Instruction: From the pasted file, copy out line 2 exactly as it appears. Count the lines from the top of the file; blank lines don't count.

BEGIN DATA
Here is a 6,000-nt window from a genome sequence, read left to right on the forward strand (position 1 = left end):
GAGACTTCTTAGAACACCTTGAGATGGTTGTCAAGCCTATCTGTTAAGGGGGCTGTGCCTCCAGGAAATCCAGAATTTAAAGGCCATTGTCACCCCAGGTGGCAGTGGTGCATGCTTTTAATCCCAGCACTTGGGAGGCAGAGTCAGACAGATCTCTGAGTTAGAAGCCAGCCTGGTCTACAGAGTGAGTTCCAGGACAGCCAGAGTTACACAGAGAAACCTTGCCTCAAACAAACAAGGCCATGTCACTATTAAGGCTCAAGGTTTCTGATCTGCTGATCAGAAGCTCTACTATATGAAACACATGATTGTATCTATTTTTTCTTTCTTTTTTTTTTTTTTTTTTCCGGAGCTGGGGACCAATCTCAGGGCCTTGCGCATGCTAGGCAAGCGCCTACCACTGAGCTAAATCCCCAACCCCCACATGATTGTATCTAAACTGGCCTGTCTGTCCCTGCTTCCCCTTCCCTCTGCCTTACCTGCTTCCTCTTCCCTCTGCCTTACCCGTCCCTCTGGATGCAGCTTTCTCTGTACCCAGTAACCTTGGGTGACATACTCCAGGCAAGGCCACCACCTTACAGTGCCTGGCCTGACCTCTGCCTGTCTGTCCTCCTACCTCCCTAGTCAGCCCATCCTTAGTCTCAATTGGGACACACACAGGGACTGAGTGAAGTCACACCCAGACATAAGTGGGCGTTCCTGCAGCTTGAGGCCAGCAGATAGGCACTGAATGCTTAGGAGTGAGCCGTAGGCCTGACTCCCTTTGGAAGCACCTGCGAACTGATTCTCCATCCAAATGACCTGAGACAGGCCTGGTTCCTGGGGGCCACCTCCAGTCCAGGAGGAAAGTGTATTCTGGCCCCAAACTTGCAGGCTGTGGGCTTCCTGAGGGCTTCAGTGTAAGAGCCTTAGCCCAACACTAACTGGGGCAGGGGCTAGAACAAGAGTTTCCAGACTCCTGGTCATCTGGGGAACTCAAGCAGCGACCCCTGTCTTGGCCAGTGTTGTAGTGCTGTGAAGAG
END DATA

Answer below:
GAGACTTCTTAGAACACCTTGAGATGGTTGTCAAGCCTATCTGTTAAGGGGGCTGTGCCTCCAGGAAATCCAGAATTTAAAGGCCATTGTCACCCCAGGTGGCAGTGGTGCATGCTTTTAATCCCAGCACTTGGGAGGCAGAGTCAGACAGATCTCTGAGTTAGAAGCCAGCCTGGTCTACAGAGTGAGTTCCAGGACAGCCAGAGTTACACAGAGAAACCTTGCCTCAAACAAACAAGGCCATGTCACTATTAAGGCTCAAGGTTTCTGATCTGCTGATCAGAAGCTCTACTATATGAAACACATGATTGTATCTATTTTTTCTTTCTTTTTTTTTTTTTTTTTTCCGGAGCTGGGGACCAATCTCAGGGCCTTGCGCATGCTAGGCAAGCGCCTACCACTGAGCTAAATCCCCAACCCCCACATGATTGTATCTAAACTGGCCTGTCTGTCCCTGCTTCCCCTTCCCTCTGCCTTACCTGCTTCCTCTTCCCTCTGCCTTACCCGTCCCTCTGGATGCAGCTTTCTCTGTACCCAGTAACCTTGGGTGACATACTCCAGGCAAGGCCACCACCTTACAGTGCCTGGCCTGACCTCTGCCTGTCTGTCCTCCTACCTCCCTAGTCAGCCCATCCTTAGTCTCAATTGGGACACACACAGGGACTGAGTGAAGTCACACCCAGACATAAGTGGGCGTTCCTGCAGCTTGAGGCCAGCAGATAGGCACTGAATGCTTAGGAGTGAGCCGTAGGCCTGACTCCCTTTGGAAGCACCTGCGAACTGATTCTCCATCCAAATGACCTGAGACAGGCCTGGTTCCTGGGGGCCACCTCCAGTCCAGGAGGAAAGTGTATTCTGGCCCCAAACTTGCAGGCTGTGGGCTTCCTGAGGGCTTCAGTGTAAGAGCCTTAGCCCAACACTAACTGGGGCAGGGGCTAGAACAAGAGTTTCCAGACTCCTGGTCATCTGGGGAACTCAAGCAGCGACCCCTGTCTTGGCCAGTGTTGTAGTGCTGTGAAGAG